So that's the basic laundry list of why I've been arguing with you, not because I agree with the Warriors that Trump is an awful President (which I do).
     
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  10. Kevooooo

    Kevooooo Member

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    I absolutely am not trying to pretend I have THEIR best interest at heart. I have the country's best interest at heart. I see this as just a incredibly high profile example of how divided our country has become and I would prefer to see the Warriors make a different decision. While you may not believe it because you don't actually know me or my ideals, it's true.

    Was there a thread about Brady not attending the White House? I don't even know. I took a long break from even commenting on these types of threads because of how angry people become and down right insulting they can be when people don't agree with them. I absolutely welcome debate and have thoroughly enjoy a good discussion. But do I have to tune into to Clutchfans after every incident to ensure "consistency?" I'm commenting on this particular situation because it's relevant and it's high profile.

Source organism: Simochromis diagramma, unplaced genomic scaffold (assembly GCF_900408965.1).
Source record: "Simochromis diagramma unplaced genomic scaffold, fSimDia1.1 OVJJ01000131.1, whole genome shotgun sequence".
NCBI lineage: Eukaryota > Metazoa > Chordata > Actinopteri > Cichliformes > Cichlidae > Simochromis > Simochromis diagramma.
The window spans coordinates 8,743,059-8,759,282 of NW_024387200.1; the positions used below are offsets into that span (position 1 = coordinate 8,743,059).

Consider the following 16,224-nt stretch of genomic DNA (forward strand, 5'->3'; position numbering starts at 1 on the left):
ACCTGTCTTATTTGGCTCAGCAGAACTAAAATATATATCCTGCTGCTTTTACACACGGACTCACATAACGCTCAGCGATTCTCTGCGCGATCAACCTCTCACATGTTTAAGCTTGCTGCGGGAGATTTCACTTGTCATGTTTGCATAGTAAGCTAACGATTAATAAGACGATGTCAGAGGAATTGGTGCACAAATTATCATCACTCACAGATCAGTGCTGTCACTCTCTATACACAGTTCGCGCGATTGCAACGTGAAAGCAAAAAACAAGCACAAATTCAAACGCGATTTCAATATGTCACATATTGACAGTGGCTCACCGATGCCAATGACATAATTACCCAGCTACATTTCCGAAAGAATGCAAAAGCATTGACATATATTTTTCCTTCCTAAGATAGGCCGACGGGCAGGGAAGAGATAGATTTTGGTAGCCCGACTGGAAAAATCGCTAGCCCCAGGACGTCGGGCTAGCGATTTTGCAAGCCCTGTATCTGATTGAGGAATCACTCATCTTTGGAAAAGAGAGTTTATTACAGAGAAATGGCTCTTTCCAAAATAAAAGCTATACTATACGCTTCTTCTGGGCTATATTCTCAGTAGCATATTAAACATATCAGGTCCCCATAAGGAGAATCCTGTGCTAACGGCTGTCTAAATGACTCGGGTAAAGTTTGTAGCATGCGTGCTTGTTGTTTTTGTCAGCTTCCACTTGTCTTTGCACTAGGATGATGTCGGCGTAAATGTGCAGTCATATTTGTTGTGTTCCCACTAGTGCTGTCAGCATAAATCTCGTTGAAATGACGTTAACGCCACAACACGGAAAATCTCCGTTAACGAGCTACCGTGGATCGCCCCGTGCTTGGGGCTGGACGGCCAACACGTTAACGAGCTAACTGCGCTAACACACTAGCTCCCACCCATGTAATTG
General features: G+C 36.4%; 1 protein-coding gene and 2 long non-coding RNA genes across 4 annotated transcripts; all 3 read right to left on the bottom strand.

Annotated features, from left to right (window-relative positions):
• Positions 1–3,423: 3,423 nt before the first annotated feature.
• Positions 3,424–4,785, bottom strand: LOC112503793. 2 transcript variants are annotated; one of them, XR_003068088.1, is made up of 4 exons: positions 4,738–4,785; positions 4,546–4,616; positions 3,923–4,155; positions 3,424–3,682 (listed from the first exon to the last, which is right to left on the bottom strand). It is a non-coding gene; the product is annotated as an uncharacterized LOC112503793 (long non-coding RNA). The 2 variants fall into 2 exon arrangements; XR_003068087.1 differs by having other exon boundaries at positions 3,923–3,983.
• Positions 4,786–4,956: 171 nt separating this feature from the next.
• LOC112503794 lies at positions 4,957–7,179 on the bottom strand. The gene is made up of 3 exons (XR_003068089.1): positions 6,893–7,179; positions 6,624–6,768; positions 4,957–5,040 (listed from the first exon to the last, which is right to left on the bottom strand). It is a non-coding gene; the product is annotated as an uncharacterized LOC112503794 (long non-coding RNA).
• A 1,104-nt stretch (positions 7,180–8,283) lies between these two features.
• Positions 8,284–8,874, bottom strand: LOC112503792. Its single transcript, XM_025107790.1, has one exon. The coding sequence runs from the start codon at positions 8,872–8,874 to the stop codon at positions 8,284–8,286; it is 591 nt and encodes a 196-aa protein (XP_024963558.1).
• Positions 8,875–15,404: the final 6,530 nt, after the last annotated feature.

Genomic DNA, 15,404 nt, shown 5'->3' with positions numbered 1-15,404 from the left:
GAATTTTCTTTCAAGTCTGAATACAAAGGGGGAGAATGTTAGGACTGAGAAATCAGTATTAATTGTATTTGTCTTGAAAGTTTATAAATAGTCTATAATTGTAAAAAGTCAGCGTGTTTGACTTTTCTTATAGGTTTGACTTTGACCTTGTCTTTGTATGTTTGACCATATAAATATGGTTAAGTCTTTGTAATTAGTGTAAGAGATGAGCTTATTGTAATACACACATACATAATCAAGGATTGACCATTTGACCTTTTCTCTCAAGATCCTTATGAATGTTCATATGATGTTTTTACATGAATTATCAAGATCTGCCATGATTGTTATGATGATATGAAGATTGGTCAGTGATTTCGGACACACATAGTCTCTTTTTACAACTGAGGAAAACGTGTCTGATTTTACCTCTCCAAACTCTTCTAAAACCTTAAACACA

And I absolutely wish "my side," which, by the way, isn't with Trump, would stand up and be the bigger man. I just know that Trump is a petulant child and would never do it. It's also not Trump making this decision, it's the Warriors, so I can only comment on THEIR decision, as we discuss this PARTICULAR incident. If we want to be more generic, then yes, it's on every single one of us and every single leader to take a step forward.

    The Warriors are making a decision. Based on their stated goals, I think they'd achieve those goals and accomplish more by doing it another way. Am I supposed to just keep my mouth shut because it's their decision? That's part of being a public figure. You're decisions are public. If anyone gave a damn about me and my decisions were published in the news, should I expect nobody to have an opinion or a different perspective?